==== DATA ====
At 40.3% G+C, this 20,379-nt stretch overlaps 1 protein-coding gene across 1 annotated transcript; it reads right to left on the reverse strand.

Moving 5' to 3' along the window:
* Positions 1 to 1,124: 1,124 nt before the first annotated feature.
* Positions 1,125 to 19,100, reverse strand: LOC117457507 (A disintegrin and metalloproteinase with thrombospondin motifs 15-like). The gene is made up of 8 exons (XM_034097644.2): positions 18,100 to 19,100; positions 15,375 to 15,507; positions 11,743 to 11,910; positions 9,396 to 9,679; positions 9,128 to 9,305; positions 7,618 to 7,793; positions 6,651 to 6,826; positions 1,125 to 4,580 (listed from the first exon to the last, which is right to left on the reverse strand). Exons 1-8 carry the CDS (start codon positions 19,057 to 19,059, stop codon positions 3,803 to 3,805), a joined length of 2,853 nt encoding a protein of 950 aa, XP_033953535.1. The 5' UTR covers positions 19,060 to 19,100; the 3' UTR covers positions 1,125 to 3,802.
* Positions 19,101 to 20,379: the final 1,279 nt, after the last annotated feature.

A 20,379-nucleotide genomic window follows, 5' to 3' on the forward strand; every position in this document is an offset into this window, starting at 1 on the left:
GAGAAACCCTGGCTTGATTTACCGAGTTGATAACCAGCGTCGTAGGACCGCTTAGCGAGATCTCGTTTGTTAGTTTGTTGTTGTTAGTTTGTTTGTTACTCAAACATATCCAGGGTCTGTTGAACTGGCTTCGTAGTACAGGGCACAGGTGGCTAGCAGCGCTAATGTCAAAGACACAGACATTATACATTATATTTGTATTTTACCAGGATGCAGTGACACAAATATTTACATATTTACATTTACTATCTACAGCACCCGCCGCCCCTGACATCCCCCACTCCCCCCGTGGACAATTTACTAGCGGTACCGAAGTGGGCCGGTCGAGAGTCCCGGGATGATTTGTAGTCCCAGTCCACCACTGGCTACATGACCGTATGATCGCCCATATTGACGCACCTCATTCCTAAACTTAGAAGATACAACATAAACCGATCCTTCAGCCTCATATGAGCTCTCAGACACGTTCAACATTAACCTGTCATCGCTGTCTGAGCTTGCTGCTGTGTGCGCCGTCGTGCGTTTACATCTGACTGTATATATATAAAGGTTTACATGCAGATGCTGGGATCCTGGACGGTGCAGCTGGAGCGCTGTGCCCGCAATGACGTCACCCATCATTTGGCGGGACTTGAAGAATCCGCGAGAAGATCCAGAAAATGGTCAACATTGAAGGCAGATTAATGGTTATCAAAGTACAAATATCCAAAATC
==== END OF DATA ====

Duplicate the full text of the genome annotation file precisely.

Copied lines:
At 40.3% G+C, this 20,379-nt stretch overlaps 1 protein-coding gene across 1 annotated transcript; it reads right to left on the reverse strand.

Moving 5' to 3' along the window:
* Positions 1 to 1,124: 1,124 nt before the first annotated feature.
* Positions 1,125 to 19,100, reverse strand: LOC117457507 (A disintegrin and metalloproteinase with thrombospondin motifs 15-like). The gene is made up of 8 exons (XM_034097644.2): positions 18,100 to 19,100; positions 15,375 to 15,507; positions 11,743 to 11,910; positions 9,396 to 9,679; positions 9,128 to 9,305; positions 7,618 to 7,793; positions 6,651 to 6,826; positions 1,125 to 4,580 (listed from the first exon to the last, which is right to left on the reverse strand). Exons 1-8 carry the CDS (start codon positions 19,057 to 19,059, stop codon positions 3,803 to 3,805), a joined length of 2,853 nt encoding a protein of 950 aa, XP_033953535.1. The 5' UTR covers positions 19,060 to 19,100; the 3' UTR covers positions 1,125 to 3,802.
* Positions 19,101 to 20,379: the final 1,279 nt, after the last annotated feature.

A 20,379-nucleotide genomic window follows, 5' to 3' on the forward strand; every position in this document is an offset into this window, starting at 1 on the left:
GAGAAACCCTGGCTTGATTTACCGAGTTGATAACCAGCGTCGTAGGACCGCTTAGCGAGATCTCGTTTGTTAGTTTGTTGTTGTTAGTTTGTTTGTTACTCAAACATATCCAGGGTCTGTTGAACTGGCTTCGTAGTACAGGGCACAGGTGGCTAGCAGCGCTAATGTCAAAGACACAGACATTATACATTATATTTGTATTTTACCAGGATGCAGTGACACAAATATTTACATATTTACATTTACTATCTACAGCACCCGCCGCCCCTGACATCCCCCACTCCCCCCGTGGACAATTTACTAGCGGTACCGAAGTGGGCCGGTCGAGAGTCCCGGGATGATTTGTAGTCCCAGTCCACCACTGGCTACATGACCGTATGATCGCCCATATTGACGCACCTCATTCCTAAACTTAGAAGATACAACATAAACCGATCCTTCAGCCTCATATGAGCTCTCAGACACGTTCAACATTAACCTGTCATCGCTGTCTGAGCTTGCTGCTGTGTGCGCCGTCGTGCGTTTACATCTGACTGTATATATATAAAGGTTTACATGCAGATGCTGGGATCCTGGACGGTGCAGCTGGAGCGCTGTGCCCGCAATGACGTCACCCATCATTTGGCGGGACTTGAAGAATCCGCGAGAAGATCCAGAAAATGGTCAACATTGAAGGCAGATTAATGGTTATCAAAGTACAAATATCCAAAATC